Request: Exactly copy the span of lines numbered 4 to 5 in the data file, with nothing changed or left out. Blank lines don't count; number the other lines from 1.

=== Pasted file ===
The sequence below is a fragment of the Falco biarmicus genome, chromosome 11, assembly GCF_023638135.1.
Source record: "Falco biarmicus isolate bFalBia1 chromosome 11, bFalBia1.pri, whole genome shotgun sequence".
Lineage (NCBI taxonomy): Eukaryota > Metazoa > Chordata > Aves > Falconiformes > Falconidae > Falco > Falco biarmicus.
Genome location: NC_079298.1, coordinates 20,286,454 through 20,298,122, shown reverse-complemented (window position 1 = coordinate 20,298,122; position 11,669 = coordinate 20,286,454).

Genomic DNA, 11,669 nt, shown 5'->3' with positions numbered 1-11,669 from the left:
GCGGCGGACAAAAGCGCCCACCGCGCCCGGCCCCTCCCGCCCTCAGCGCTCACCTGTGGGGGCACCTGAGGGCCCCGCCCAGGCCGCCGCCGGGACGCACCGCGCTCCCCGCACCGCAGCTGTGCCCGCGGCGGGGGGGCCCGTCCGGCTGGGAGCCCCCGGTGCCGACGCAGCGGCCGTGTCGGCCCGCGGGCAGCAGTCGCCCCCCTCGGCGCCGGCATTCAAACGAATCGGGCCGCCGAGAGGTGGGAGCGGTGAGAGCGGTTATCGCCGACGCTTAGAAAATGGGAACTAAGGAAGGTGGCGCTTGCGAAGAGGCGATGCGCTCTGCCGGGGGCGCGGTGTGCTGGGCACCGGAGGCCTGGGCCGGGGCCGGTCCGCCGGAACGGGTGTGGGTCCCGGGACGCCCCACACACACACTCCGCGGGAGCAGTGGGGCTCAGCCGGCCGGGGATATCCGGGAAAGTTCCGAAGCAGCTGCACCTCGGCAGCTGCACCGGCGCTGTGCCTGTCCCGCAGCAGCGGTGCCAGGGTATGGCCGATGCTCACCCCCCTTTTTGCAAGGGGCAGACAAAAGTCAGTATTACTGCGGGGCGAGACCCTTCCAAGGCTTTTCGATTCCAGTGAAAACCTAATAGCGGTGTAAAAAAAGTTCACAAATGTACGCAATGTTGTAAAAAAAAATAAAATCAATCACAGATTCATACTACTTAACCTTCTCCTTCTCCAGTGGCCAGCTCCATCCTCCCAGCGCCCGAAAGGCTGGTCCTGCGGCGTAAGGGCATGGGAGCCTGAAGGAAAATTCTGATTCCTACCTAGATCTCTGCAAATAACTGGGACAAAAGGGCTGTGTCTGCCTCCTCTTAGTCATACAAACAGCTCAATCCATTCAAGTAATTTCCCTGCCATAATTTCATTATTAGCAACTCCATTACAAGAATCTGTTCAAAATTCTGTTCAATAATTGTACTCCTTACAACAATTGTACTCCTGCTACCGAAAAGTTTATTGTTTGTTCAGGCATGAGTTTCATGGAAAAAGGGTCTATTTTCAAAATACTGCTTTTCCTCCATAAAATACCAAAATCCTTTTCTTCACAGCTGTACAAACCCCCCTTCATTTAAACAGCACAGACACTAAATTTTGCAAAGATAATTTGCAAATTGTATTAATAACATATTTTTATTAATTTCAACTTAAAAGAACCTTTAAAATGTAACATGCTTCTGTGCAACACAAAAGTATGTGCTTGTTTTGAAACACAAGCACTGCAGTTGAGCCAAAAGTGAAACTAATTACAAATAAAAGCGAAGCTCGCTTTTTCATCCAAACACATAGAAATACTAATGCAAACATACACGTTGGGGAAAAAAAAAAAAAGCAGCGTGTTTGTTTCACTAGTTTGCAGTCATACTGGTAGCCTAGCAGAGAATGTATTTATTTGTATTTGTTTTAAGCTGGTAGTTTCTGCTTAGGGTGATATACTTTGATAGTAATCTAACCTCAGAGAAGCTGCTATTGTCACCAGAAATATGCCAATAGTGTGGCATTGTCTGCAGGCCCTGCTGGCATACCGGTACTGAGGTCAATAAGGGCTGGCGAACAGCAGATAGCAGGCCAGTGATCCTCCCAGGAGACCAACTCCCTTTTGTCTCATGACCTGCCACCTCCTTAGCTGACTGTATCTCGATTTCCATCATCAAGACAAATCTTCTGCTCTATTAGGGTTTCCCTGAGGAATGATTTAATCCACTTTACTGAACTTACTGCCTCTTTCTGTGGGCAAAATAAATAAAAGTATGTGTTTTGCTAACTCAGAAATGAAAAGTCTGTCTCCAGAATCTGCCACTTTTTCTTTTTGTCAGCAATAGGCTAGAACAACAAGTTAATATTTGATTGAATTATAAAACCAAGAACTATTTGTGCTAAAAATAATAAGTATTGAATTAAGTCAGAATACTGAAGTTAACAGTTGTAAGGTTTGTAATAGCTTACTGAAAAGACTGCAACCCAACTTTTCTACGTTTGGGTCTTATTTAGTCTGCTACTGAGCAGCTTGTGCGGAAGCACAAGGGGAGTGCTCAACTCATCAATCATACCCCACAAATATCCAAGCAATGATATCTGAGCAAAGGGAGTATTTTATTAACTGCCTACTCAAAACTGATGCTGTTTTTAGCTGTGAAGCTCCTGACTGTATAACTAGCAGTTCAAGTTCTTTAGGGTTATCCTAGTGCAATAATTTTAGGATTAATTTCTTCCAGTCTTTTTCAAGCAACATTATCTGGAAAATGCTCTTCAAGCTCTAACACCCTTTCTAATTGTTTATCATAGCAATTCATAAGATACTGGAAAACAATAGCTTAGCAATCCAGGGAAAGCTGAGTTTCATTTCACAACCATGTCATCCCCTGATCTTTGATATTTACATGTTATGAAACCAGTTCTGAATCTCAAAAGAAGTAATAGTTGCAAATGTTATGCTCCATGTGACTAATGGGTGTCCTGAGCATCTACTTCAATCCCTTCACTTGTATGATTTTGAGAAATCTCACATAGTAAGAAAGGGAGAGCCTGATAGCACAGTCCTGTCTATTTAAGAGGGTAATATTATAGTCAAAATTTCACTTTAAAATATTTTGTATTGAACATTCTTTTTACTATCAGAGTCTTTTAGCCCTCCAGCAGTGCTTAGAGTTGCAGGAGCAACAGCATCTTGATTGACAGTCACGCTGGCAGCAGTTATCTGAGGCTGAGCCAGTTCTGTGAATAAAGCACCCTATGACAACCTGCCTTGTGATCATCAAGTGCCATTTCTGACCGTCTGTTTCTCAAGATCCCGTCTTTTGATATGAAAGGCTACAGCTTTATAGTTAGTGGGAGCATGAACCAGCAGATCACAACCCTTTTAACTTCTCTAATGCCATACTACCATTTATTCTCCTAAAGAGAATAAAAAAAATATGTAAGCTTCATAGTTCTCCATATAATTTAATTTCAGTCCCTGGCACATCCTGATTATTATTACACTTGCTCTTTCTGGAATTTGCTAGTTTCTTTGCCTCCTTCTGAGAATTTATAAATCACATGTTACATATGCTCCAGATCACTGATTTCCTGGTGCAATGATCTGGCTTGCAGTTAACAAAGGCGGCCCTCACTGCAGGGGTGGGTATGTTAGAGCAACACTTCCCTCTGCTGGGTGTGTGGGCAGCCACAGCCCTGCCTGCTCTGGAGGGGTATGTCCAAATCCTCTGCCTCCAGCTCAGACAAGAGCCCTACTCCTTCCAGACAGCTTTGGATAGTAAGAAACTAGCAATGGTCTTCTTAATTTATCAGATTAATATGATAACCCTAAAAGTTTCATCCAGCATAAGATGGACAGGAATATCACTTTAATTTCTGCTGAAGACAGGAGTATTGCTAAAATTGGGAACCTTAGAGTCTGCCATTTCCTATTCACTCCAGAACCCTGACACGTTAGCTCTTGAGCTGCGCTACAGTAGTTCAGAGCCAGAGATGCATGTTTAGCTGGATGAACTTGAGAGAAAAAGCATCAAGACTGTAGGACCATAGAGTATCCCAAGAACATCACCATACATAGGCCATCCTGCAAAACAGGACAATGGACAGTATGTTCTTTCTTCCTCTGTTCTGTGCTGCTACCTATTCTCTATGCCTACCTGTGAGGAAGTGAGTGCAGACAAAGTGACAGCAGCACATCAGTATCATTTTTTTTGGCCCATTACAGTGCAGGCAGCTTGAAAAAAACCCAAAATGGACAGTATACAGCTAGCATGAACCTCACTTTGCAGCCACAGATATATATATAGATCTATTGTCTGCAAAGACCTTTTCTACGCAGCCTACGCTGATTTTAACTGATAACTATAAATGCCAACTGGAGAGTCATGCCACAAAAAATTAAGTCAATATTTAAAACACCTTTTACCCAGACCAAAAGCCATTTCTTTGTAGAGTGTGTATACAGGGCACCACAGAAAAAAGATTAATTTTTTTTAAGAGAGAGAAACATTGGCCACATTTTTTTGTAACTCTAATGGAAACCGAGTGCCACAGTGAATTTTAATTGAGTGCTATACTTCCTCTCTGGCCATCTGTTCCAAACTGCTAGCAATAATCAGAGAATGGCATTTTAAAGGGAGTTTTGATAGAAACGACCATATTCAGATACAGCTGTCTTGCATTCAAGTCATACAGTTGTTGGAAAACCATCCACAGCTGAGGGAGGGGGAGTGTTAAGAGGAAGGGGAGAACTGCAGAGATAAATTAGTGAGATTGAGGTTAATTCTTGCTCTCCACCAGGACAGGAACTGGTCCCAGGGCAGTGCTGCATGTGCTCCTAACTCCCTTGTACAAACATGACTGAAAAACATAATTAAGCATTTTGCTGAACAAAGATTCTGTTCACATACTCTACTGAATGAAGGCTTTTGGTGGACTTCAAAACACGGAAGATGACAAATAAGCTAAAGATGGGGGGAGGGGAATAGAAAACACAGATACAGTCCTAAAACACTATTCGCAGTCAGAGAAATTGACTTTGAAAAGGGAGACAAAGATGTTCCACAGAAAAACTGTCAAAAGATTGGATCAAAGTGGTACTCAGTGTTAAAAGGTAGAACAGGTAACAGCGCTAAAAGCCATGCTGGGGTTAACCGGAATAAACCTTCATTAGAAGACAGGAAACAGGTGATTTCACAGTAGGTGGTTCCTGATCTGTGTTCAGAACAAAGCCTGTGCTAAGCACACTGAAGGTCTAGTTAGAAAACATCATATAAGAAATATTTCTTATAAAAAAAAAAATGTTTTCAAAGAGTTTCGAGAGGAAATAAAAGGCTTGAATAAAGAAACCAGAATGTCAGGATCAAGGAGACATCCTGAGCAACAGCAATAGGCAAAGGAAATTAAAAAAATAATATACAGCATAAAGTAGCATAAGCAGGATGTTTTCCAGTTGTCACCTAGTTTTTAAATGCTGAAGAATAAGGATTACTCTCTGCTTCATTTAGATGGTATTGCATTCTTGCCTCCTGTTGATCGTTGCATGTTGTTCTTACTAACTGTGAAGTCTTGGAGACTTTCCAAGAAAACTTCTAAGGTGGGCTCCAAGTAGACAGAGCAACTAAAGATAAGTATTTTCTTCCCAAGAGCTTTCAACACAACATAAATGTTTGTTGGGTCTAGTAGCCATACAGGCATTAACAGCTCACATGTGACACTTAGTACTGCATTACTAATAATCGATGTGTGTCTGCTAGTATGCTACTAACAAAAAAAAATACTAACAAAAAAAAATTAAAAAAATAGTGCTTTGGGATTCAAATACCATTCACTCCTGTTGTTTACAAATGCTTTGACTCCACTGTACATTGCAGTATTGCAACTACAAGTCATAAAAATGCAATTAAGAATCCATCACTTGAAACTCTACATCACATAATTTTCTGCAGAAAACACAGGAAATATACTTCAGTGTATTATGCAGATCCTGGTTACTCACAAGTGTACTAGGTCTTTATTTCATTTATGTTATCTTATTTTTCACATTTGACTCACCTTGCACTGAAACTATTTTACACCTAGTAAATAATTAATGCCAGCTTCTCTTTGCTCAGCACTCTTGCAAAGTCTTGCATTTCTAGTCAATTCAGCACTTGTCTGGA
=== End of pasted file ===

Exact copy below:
Genome location: NC_079298.1, coordinates 20,286,454 through 20,298,122, shown reverse-complemented (window position 1 = coordinate 20,298,122; position 11,669 = coordinate 20,286,454).

Genomic DNA, 11,669 nt, shown 5'->3' with positions numbered 1-11,669 from the left: